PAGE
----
If you come to the same conclusions as I did, you will see the interview in the same way. In his low-key, aw-shucks manner, Jim Lehrer showed Mitch McConnell for exactly what he is, a bully and a shill for bullies who revels in raw power and will stop at nothing to get his way.

That’s about all any newsman can do. Wringing McConnell’s neck on camera would have been impolite, not to mention a crime.

It remains to be seen what the President will do. Will he cave and decimate our nation’s safety nets for seniors and the poor? Or will he call the GOP’s bluff and let them put us in or close to default? So far he hasn’t been the strongest poker player in Washington.

But he is a master of timing and the public mood. He may have tipped his hand at a rally in which he spoke of a “debate” about national priorities that will likely last several years. Apparently the President believes it will take real hardship and pain for the electorate to abandon their thirty-year infatuation with conservative nonsense.

I can hardly quibble with that approach, since I’ve said much the same thing myself. We have too much ignorance and stupidity abroad in the land for voters to wise up without a lot of suffering. The Greeks said it best, over two millennia ago: “the suffered is the learned.”

It took over thirty years, from Reagan to today, to destroy the public reputation of government, replace it with a religion of private profit and greed, and build up the broadest and most effective propaganda machine in human history to support the switch. No one is going to unwind those carefully constructed national tragedies in two years.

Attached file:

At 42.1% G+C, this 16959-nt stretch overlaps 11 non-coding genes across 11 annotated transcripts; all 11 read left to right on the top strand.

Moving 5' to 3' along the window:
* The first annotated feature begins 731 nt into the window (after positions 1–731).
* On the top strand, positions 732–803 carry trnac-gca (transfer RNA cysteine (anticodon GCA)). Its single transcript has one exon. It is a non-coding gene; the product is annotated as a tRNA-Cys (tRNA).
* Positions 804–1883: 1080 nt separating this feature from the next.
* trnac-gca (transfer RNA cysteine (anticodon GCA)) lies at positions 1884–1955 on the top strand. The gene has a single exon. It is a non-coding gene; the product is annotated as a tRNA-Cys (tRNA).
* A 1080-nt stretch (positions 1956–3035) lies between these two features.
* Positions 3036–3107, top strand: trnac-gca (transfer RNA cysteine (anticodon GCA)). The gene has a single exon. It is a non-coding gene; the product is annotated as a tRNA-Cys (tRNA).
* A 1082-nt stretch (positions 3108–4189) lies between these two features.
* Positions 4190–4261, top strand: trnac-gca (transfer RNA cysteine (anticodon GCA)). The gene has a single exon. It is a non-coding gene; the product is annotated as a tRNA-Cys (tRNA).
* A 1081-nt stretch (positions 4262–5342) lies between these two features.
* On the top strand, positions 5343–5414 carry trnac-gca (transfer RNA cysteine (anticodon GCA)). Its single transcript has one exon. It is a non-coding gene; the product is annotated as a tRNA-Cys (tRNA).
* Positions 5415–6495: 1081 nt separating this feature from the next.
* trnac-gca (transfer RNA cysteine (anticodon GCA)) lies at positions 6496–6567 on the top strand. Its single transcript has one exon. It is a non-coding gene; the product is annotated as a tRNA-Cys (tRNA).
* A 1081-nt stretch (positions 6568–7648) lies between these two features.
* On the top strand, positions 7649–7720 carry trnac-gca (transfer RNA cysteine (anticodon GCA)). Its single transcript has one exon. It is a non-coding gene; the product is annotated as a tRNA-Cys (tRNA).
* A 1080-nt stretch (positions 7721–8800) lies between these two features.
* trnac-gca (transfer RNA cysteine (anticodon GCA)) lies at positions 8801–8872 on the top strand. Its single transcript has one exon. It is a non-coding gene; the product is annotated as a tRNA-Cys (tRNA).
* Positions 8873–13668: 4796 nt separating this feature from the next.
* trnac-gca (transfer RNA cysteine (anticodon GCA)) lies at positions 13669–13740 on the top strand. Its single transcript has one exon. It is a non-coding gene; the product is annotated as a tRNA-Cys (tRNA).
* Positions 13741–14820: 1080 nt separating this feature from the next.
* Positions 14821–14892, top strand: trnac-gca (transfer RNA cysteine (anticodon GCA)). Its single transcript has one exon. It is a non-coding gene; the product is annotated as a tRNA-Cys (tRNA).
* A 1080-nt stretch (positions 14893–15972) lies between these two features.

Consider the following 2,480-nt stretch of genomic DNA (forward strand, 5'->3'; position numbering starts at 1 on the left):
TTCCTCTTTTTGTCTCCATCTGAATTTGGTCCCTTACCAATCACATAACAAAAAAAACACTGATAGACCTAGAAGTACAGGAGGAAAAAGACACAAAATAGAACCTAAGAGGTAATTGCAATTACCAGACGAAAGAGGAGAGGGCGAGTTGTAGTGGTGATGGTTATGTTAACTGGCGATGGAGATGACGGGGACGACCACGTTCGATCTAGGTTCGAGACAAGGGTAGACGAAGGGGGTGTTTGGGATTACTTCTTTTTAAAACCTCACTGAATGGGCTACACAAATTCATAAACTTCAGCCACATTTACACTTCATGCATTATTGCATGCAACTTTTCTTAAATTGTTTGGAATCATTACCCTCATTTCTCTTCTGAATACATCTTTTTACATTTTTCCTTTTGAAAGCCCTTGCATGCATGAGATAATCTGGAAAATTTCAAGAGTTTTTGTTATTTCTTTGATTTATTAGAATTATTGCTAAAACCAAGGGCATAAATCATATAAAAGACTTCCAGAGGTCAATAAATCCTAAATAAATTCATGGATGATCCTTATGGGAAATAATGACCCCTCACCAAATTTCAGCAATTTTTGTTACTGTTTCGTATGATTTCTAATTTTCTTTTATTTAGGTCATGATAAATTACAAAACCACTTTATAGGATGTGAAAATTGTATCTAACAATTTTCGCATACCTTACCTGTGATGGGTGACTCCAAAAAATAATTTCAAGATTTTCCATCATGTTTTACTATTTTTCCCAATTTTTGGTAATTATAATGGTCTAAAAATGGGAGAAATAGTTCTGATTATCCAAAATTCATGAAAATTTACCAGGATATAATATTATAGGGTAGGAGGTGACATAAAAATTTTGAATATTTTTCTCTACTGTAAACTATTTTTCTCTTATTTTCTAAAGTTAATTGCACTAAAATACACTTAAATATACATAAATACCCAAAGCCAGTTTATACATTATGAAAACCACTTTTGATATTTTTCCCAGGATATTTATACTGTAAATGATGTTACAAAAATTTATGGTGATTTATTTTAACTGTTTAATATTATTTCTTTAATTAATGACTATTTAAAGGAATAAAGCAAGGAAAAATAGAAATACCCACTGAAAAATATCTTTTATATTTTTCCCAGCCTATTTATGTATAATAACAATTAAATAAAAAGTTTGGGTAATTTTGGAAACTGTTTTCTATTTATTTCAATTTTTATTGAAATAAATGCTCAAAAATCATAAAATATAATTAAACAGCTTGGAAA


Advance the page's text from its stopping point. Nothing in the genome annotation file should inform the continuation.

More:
We all had hoped the President would. But he’s just a man like his predecessors, albeit a very skilled and good one. He’s not a miracle worker.

It took the Soviets seventy years to abandon their nonsensical ideology, and the Chinese almost thirty. It’s even harder in a democracy, where not just a few leaders, but the people, have to change. People have to feel real consequences in their personal lives before they wise up; and they have to feel them strongly and starkly enough so that clever propagandists cannot shift the blame, as they did for the 2008 Crash.

So fasten your seat belts and calm your nerves. The next few years are going to be an ugly, wild ride. And if you want to see the type of ruthless bully who will be driving our national juggernaut, watch the video. It’s all there: the ignorant man’s resentment of his betters, the threat, the bully’s fleeting triumph at extortion, and the slow-dawning realization that maybe a near-default to make the rich richer and the poor poorer is not the highest road to national resurrection.

But bullies never back down, if only for fear of “losing face.” For the GOP to give a single inch would admit how its governing ideology has dragged America from the top of the world to its current sorry state in a mere thirty years. The fleeting look of triumph on McConnell’s face as he mouthed his implied threat of default told the tale. He and his ilk must be beaten and undone, and it’s going to take a lot more than a revealing interview to do that.

So the real “High Noon” is yet to come. We’re in for the struggle of our national life, whose outcome will determine whether we rise from our national decline, and maybe whether we remain a democracy. In that struggle, Jim Lehrer’s retirement is a real loss, but I hope not a decisive one.

Anyway, now is the time to open your wallet and support PBS. Our brave new world is one ruled by propaganda financed by bullies with lots of money. If you want the truth on TV, you’re going to have to pay for it. Or you can join the Fox zombies and pay a much higher price later.